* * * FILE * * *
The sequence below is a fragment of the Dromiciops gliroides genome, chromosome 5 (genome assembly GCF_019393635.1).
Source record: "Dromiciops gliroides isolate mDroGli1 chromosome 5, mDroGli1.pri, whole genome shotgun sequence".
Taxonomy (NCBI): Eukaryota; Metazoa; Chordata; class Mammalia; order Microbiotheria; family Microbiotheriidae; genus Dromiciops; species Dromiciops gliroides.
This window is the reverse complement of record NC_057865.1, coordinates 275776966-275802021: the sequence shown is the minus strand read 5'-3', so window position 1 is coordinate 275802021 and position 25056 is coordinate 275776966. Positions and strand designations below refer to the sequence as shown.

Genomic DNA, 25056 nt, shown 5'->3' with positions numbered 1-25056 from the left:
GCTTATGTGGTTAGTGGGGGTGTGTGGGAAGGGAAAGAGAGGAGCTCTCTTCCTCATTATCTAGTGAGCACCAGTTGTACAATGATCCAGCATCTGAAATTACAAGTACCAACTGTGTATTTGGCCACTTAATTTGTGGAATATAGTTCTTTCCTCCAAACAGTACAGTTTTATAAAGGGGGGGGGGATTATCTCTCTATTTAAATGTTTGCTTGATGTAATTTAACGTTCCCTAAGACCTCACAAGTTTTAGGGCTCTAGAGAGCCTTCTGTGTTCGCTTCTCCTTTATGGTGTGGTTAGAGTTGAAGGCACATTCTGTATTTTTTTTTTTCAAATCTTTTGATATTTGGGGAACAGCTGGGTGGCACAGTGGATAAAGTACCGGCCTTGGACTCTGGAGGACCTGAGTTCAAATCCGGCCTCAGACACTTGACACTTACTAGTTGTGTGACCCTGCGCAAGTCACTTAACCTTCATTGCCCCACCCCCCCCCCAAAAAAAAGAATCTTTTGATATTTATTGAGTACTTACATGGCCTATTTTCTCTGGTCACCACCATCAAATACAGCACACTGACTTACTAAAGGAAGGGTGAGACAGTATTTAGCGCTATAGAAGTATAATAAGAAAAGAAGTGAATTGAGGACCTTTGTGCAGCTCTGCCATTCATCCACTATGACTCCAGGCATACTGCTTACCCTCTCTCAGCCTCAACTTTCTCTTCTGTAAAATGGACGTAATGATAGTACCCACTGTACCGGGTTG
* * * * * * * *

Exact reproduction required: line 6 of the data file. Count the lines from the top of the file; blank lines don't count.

GCTTATGTGGTTAGTGGGGGTGTGTGGGAAGGGAAAGAGAGGAGCTCTCTTCCTCATTATCTAGTGAGCACCAGTTGTACAATGATCCAGCATCTGAAATTACAAGTACCAACTGTGTATTTGGCCACTTAATTTGTGGAATATAGTTCTTTCCTCCAAACAGTACAGTTTTATAAAGGGGGGGGGGATTATCTCTCTATTTAAATGTTTGCTTGATGTAATTTAACGTTCCCTAAGACCTCACAAGTTTTAGGGCTCTAGAGAGCCTTCTGTGTTCGCTTCTCCTTTATGGTGTGGTTAGAGTTGAAGGCACATTCTGTATTTTTTTTTTTCAAATCTTTTGATATTTGGGGAACAGCTGGGTGGCACAGTGGATAAAGTACCGGCCTTGGACTCTGGAGGACCTGAGTTCAAATCCGGCCTCAGACACTTGACACTTACTAGTTGTGTGACCCTGCGCAAGTCACTTAACCTTCATTGCCCCACCCCCCCCCCAAAAAAAAGAATCTTTTGATATTTATTGAGTACTTACATGGCCTATTTTCTCTGGTCACCACCATCAAATACAGCACACTGACTTACTAAAGGAAGGGTGAGACAGTATTTAGCGCTATAGAAGTATAATAAGAAAAGAAGTGAATTGAGGACCTTTGTGCAGCTCTGCCATTCATCCACTATGACTCCAGGCATACTGCTTACCCTCTCTCAGCCTCAACTTTCTCTTCTGTAAAATGGACGTAATGATAGTACCCACTGTACCGGGTTG